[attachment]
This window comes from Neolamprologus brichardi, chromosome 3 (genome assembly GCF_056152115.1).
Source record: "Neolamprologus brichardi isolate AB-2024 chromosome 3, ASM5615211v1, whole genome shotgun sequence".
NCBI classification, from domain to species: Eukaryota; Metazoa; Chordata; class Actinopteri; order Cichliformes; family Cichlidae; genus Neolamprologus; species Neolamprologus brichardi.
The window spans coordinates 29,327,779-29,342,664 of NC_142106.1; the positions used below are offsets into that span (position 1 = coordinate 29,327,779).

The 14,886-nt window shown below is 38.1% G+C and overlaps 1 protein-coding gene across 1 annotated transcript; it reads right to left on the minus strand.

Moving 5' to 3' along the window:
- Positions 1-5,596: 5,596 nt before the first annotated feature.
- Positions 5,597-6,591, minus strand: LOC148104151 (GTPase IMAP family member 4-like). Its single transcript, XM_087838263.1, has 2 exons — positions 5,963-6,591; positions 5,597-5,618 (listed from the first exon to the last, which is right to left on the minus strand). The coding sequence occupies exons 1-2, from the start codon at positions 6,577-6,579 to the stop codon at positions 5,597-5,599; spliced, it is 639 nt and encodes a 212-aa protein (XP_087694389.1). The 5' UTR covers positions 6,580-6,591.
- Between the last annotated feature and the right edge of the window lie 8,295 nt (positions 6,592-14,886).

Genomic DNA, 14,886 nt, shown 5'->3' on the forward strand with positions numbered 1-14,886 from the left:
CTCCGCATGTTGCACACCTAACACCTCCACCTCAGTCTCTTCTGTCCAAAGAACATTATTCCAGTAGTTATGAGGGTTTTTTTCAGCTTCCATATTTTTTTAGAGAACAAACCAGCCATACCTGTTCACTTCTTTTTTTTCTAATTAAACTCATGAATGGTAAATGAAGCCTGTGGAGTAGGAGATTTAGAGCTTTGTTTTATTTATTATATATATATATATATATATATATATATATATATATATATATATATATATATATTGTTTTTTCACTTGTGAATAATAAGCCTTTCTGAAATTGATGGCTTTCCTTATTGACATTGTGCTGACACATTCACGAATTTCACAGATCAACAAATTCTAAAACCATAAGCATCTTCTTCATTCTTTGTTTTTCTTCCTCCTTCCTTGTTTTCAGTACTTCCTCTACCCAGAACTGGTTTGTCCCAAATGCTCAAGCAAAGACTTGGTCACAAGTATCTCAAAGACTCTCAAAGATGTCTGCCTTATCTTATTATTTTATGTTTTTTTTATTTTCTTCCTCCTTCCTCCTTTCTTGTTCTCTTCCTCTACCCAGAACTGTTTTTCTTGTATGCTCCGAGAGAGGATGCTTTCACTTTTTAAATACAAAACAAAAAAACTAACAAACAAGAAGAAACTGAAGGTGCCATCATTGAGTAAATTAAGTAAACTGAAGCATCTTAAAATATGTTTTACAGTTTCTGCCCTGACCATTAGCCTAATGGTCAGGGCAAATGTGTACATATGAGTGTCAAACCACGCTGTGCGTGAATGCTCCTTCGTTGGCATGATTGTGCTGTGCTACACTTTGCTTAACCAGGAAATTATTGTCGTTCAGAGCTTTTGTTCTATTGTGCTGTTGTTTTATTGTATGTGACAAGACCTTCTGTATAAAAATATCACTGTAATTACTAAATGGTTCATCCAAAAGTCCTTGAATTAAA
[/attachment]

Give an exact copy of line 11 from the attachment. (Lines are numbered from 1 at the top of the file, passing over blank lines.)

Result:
CTCCGCATGTTGCACACCTAACACCTCCACCTCAGTCTCTTCTGTCCAAAGAACATTATTCCAGTAGTTATGAGGGTTTTTTTCAGCTTCCATATTTTTTTAGAGAACAAACCAGCCATACCTGTTCACTTCTTTTTTTTCTAATTAAACTCATGAATGGTAAATGAAGCCTGTGGAGTAGGAGATTTAGAGCTTTGTTTTATTTATTATATATATATATATATATATATATATATATATATATATATATATATATATATATTGTTTTTTCACTTGTGAATAATAAGCCTTTCTGAAATTGATGGCTTTCCTTATTGACATTGTGCTGACACATTCACGAATTTCACAGATCAACAAATTCTAAAACCATAAGCATCTTCTTCATTCTTTGTTTTTCTTCCTCCTTCCTTGTTTTCAGTACTTCCTCTACCCAGAACTGGTTTGTCCCAAATGCTCAAGCAAAGACTTGGTCACAAGTATCTCAAAGACTCTCAAAGATGTCTGCCTTATCTTATTATTTTATGTTTTTTTTATTTTCTTCCTCCTTCCTCCTTTCTTGTTCTCTTCCTCTACCCAGAACTGTTTTTCTTGTATGCTCCGAGAGAGGATGCTTTCACTTTTTAAATACAAAACAAAAAAACTAACAAACAAGAAGAAACTGAAGGTGCCATCATTGAGTAAATTAAGTAAACTGAAGCATCTTAAAATATGTTTTACAGTTTCTGCCCTGACCATTAGCCTAATGGTCAGGGCAAATGTGTACATATGAGTGTCAAACCACGCTGTGCGTGAATGCTCCTTCGTTGGCATGATTGTGCTGTGCTACACTTTGCTTAACCAGGAAATTATTGTCGTTCAGAGCTTTTGTTCTATTGTGCTGTTGTTTTATTGTATGTGACAAGACCTTCTGTATAAAAATATCACTGTAATTACTAAATGGTTCATCCAAAAGTCCTTGAATTAAA